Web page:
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Flat Holm Lighthouse

by Jane Balzars

flat holm lighthouse

Since 1066 during the Norman Conquest, Flat Holm has been included in the parish boundaries of St. Mary’s in Cardiff.

For many years the need for a lighthouse on the island had been discussed by leading shipmasters and by members of the Society of Merchant Venturers of Bristol. It was in 1733 that John Elbridge, a senior member of the society forwarded a petition to Trinity House, setting forth the dangers to navigation and the general desire for a light on the island.

Elbridge received a reply that no application had been made to the Crown for a light. At the same time the Corporation decided that no light would be erected other than in their name.

In April 1735 William Crispe of Bristol informed Trinity House that he had leased Flat Holm Island for 99 years from John Stuart, Earl of Bute and wished to build a lighthouse at his own expense, but in the name of the Corporation of Trinity House. For several reasons at the Society’s meeting on 9 May his scheme was rejected.

Towards the end of 1736 sixty soldiers were drowned when a vessel was wrecked near the Holms. This gave added impetus for negotiations for a light on the island. This led to William Crispe and his partner Benjamin Lund kindling the first light on the island in 1737. It consisted of a 60ft. tower with a coal fire brazier. It took 25 tons of coal per month to keep the light going. Since it was privately owned, tolls were paid by the mariners. The light was not always good and tariffs were not always paid they went bankrupt. To clear their debts Crispe and Lund passed their lease to Caleb Dickenson, in whose family it remained for three generations.

At this time Gilpin was a tenant-keeper of the light. He , however took great delight in causing difficulties wherever possible. On one occasion Michael Richards, whose ship carried coal to the island wrote to the ship’s owner complaining that Gilpin had refused to accept the coal. Two years later Gilpin was drowned leaving Barry Harbour on his return to the island. His widow then tended the light but again in the same unpleasant manner. Thomas Biss who was then the assistant keeper stated that Mrs. Gilpin “drank so much liquor that she did not know what she did” She was later removed and replaced by Biss.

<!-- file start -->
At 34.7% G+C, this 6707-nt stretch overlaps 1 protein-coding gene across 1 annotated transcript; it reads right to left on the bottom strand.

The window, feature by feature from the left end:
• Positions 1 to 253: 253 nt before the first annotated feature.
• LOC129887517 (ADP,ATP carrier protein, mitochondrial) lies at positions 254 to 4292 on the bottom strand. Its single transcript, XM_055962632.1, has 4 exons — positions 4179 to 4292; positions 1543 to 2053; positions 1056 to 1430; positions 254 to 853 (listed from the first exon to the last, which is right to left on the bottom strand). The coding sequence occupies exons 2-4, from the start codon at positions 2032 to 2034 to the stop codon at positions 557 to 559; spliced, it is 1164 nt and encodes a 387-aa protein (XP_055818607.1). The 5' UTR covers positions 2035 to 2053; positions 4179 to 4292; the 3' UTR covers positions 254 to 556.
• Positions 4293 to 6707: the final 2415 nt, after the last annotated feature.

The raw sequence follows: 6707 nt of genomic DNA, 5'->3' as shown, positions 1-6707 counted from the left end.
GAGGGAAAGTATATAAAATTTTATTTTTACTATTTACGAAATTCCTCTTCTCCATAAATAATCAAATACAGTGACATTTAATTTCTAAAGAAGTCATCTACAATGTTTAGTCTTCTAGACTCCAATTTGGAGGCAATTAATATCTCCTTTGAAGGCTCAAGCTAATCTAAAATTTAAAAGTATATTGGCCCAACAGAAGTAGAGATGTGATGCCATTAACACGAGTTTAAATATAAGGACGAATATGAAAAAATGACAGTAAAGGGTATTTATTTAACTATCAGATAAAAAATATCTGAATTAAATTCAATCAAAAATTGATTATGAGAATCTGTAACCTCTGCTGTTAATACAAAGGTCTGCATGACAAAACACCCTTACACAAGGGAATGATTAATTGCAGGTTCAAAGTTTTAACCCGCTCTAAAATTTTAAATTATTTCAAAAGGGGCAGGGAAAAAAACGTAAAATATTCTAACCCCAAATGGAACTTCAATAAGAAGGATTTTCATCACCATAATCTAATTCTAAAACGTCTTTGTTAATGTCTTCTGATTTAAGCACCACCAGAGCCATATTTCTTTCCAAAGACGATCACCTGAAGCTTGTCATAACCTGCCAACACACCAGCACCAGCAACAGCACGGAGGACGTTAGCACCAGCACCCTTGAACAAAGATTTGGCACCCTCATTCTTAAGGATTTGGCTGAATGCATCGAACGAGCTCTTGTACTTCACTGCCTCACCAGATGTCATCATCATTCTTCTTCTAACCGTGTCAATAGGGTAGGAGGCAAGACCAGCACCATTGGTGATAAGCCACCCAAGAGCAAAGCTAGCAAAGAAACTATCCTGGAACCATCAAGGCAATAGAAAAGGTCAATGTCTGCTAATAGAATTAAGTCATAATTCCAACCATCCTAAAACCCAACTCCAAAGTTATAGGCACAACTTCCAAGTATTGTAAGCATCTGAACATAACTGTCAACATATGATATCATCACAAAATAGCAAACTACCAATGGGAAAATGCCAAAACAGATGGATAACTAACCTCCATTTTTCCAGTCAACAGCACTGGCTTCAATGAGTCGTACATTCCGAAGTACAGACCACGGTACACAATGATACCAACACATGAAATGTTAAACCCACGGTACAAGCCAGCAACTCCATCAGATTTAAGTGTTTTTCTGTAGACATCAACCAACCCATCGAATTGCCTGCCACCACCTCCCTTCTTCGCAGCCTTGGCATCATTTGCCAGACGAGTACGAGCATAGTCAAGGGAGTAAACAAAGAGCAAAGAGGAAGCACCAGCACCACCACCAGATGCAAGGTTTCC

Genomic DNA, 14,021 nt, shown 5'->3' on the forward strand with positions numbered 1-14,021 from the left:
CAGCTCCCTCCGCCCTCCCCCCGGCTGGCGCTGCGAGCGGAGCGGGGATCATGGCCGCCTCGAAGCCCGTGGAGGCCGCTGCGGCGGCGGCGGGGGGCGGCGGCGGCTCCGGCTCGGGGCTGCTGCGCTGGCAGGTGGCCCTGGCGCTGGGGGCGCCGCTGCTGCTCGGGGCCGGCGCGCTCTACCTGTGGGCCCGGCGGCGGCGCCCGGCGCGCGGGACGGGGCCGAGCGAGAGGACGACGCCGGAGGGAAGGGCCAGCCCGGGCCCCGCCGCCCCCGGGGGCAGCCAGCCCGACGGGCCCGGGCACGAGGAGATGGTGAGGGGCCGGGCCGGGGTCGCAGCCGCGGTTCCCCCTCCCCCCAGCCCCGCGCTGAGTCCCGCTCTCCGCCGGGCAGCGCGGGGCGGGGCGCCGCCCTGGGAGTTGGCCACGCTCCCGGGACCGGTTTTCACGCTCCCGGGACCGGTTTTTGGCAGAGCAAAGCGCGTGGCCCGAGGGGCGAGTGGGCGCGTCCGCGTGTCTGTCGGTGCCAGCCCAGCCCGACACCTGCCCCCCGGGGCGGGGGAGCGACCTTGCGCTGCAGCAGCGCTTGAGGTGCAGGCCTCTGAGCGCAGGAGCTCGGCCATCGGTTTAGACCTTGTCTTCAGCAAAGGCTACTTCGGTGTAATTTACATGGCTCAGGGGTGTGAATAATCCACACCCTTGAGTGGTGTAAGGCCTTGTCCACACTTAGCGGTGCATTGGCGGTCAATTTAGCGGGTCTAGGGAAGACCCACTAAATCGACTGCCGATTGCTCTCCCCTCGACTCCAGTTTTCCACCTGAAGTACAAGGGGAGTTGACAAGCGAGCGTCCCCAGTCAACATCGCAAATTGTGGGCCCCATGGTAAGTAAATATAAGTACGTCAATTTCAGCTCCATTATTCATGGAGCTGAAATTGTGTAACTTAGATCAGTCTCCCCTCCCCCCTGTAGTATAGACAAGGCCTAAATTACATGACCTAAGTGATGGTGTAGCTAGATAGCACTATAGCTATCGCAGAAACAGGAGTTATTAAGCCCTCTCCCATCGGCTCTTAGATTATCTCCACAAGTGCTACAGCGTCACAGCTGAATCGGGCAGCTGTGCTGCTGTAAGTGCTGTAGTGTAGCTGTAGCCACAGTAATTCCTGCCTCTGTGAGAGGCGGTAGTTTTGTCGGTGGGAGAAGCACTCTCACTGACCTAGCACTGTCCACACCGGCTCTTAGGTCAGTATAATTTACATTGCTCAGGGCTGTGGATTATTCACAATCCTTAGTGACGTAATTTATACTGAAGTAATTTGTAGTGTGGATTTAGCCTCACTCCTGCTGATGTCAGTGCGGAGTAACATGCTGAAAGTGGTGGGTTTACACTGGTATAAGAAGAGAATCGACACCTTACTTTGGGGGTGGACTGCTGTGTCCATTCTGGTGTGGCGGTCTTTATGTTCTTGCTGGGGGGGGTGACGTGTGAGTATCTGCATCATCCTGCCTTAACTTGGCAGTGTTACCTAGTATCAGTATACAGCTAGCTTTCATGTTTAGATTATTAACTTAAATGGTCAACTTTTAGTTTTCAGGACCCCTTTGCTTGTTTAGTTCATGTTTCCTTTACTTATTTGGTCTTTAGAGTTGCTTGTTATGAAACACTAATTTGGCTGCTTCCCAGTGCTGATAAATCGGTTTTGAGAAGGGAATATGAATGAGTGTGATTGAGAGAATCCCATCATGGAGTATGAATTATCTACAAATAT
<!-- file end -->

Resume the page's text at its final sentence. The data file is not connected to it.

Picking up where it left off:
During a fierce gale on 22nd December 1790 the Lighthouse was struck by lightning. The man attending the fire was knocked down and narrowly escaped falling through the stairway. The iron gate was smashed to pieces and the top of the tower was considerably damaged. A fire was maintained on the headland while the lighthouse was repaired.

The height of the lighthouse was increased by 20ft to 90ft in 1819.A 10ft lantern was constructed on this which housed a new type of oil burner. This new fixed white light was first shown on 7th September 1820.

In 1823 the Corporation of Trinity House took possession of the lighthouse, following an Act passed by George IV.

In 1867 a new 14ft diameter lantern was installed which remained until 1969. In 1881 an occulting light conversion - clockwork mechanism was used. The light was then visible for 18 miles. It was timed as follows: eclipse 3 seconds: light 3 seconds: eclipse 3 second: light 21 seconds.

In 1969 the 100mm petroleum vapour burner was removed and an electric light was installed. It had 139,000 candle power. The light is 50 m above High Water Mark and flashes 3 times every 10 seconds. It has a range of 21 miles, with a red and white flashing group.

In May 1988 the 3 lighthouse keepers sadly left, who were in attendance left and the light became fully automatic.

The lighthouse is now computer controlled and run by solar energy. Trinity House sends inspectors to check regularly throughout the year and carry out any maintenance.

Click here for original drawingsof the lighthouses through the ages.